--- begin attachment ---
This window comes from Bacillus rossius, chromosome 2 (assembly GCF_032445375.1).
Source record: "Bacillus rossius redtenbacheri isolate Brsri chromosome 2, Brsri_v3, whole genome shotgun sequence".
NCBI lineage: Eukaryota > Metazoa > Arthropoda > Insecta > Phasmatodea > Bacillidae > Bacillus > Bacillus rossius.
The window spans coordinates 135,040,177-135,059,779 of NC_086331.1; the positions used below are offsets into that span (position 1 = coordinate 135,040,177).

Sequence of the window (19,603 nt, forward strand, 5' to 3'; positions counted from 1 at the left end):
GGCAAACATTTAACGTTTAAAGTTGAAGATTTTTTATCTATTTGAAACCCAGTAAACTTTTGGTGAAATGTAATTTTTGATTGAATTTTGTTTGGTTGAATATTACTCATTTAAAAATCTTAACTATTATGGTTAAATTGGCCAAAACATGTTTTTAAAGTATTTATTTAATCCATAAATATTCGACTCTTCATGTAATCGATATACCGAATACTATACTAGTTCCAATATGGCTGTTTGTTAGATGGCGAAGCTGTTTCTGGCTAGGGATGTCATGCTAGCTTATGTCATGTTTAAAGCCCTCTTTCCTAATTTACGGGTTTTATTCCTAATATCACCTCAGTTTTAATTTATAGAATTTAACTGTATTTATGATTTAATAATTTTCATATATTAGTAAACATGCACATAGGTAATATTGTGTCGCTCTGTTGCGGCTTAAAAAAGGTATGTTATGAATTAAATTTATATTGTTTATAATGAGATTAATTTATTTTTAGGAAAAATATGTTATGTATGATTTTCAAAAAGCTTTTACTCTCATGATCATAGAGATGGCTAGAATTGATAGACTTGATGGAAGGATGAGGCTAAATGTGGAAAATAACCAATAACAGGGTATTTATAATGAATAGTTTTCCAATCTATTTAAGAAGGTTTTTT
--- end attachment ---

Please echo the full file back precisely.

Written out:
This window comes from Bacillus rossius, chromosome 2 (assembly GCF_032445375.1).
Source record: "Bacillus rossius redtenbacheri isolate Brsri chromosome 2, Brsri_v3, whole genome shotgun sequence".
NCBI lineage: Eukaryota > Metazoa > Arthropoda > Insecta > Phasmatodea > Bacillidae > Bacillus > Bacillus rossius.
The window spans coordinates 135,040,177-135,059,779 of NC_086331.1; the positions used below are offsets into that span (position 1 = coordinate 135,040,177).

Sequence of the window (19,603 nt, forward strand, 5' to 3'; positions counted from 1 at the left end):
GGCAAACATTTAACGTTTAAAGTTGAAGATTTTTTATCTATTTGAAACCCAGTAAACTTTTGGTGAAATGTAATTTTTGATTGAATTTTGTTTGGTTGAATATTACTCATTTAAAAATCTTAACTATTATGGTTAAATTGGCCAAAACATGTTTTTAAAGTATTTATTTAATCCATAAATATTCGACTCTTCATGTAATCGATATACCGAATACTATACTAGTTCCAATATGGCTGTTTGTTAGATGGCGAAGCTGTTTCTGGCTAGGGATGTCATGCTAGCTTATGTCATGTTTAAAGCCCTCTTTCCTAATTTACGGGTTTTATTCCTAATATCACCTCAGTTTTAATTTATAGAATTTAACTGTATTTATGATTTAATAATTTTCATATATTAGTAAACATGCACATAGGTAATATTGTGTCGCTCTGTTGCGGCTTAAAAAAGGTATGTTATGAATTAAATTTATATTGTTTATAATGAGATTAATTTATTTTTAGGAAAAATATGTTATGTATGATTTTCAAAAAGCTTTTACTCTCATGATCATAGAGATGGCTAGAATTGATAGACTTGATGGAAGGATGAGGCTAAATGTGGAAAATAACCAATAACAGGGTATTTATAATGAATAGTTTTCCAATCTATTTAAGAAGGTTTTTT